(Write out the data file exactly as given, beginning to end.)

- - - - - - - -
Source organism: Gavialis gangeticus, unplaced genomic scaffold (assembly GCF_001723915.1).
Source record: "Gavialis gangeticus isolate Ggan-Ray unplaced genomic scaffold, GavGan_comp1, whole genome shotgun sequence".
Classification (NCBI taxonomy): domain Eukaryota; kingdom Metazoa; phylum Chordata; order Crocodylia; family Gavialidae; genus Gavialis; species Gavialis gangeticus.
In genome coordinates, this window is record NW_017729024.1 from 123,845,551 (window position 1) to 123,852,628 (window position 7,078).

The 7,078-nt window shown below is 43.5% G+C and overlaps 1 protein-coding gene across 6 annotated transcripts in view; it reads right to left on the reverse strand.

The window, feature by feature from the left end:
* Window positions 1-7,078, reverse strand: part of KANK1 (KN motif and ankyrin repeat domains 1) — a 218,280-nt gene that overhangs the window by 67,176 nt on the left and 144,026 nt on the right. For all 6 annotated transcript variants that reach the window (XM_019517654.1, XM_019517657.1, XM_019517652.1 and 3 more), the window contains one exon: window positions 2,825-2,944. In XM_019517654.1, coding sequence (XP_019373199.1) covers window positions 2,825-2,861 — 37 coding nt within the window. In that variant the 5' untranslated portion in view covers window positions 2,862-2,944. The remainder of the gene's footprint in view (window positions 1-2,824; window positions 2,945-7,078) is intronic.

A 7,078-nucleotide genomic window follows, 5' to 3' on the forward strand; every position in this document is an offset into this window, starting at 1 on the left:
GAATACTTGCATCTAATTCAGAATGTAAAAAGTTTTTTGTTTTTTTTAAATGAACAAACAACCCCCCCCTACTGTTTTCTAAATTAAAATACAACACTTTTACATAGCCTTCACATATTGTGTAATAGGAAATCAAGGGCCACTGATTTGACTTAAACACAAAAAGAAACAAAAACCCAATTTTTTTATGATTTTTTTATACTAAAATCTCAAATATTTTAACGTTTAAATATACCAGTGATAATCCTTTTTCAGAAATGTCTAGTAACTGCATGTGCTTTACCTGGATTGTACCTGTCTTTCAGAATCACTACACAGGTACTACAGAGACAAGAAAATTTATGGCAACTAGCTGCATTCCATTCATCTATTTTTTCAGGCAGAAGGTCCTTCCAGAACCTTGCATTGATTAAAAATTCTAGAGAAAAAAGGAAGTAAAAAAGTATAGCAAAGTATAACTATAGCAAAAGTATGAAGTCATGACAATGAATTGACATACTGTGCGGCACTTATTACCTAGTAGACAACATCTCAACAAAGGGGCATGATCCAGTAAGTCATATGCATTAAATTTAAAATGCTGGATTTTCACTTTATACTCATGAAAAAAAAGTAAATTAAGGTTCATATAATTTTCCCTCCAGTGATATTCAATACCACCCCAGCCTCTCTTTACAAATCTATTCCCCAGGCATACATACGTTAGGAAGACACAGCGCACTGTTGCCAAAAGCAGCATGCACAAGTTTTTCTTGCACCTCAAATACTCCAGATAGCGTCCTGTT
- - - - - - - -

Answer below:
Source organism: Gavialis gangeticus, unplaced genomic scaffold (assembly GCF_001723915.1).
Source record: "Gavialis gangeticus isolate Ggan-Ray unplaced genomic scaffold, GavGan_comp1, whole genome shotgun sequence".
Classification (NCBI taxonomy): domain Eukaryota; kingdom Metazoa; phylum Chordata; order Crocodylia; family Gavialidae; genus Gavialis; species Gavialis gangeticus.
In genome coordinates, this window is record NW_017729024.1 from 123,845,551 (window position 1) to 123,852,628 (window position 7,078).

The 7,078-nt window shown below is 43.5% G+C and overlaps 1 protein-coding gene across 6 annotated transcripts in view; it reads right to left on the reverse strand.

The window, feature by feature from the left end:
* Window positions 1-7,078, reverse strand: part of KANK1 (KN motif and ankyrin repeat domains 1) — a 218,280-nt gene that overhangs the window by 67,176 nt on the left and 144,026 nt on the right. For all 6 annotated transcript variants that reach the window (XM_019517654.1, XM_019517657.1, XM_019517652.1 and 3 more), the window contains one exon: window positions 2,825-2,944. In XM_019517654.1, coding sequence (XP_019373199.1) covers window positions 2,825-2,861 — 37 coding nt within the window. In that variant the 5' untranslated portion in view covers window positions 2,862-2,944. The remainder of the gene's footprint in view (window positions 1-2,824; window positions 2,945-7,078) is intronic.

A 7,078-nucleotide genomic window follows, 5' to 3' on the forward strand; every position in this document is an offset into this window, starting at 1 on the left:
GAATACTTGCATCTAATTCAGAATGTAAAAAGTTTTTTGTTTTTTTTAAATGAACAAACAACCCCCCCCTACTGTTTTCTAAATTAAAATACAACACTTTTACATAGCCTTCACATATTGTGTAATAGGAAATCAAGGGCCACTGATTTGACTTAAACACAAAAAGAAACAAAAACCCAATTTTTTTATGATTTTTTTATACTAAAATCTCAAATATTTTAACGTTTAAATATACCAGTGATAATCCTTTTTCAGAAATGTCTAGTAACTGCATGTGCTTTACCTGGATTGTACCTGTCTTTCAGAATCACTACACAGGTACTACAGAGACAAGAAAATTTATGGCAACTAGCTGCATTCCATTCATCTATTTTTTCAGGCAGAAGGTCCTTCCAGAACCTTGCATTGATTAAAAATTCTAGAGAAAAAAGGAAGTAAAAAAGTATAGCAAAGTATAACTATAGCAAAAGTATGAAGTCATGACAATGAATTGACATACTGTGCGGCACTTATTACCTAGTAGACAACATCTCAACAAAGGGGCATGATCCAGTAAGTCATATGCATTAAATTTAAAATGCTGGATTTTCACTTTATACTCATGAAAAAAAAGTAAATTAAGGTTCATATAATTTTCCCTCCAGTGATATTCAATACCACCCCAGCCTCTCTTTACAAATCTATTCCCCAGGCATACATACGTTAGGAAGACACAGCGCACTGTTGCCAAAAGCAGCATGCACAAGTTTTTCTTGCACCTCAAATACTCCAGATAGCGTCCTGTT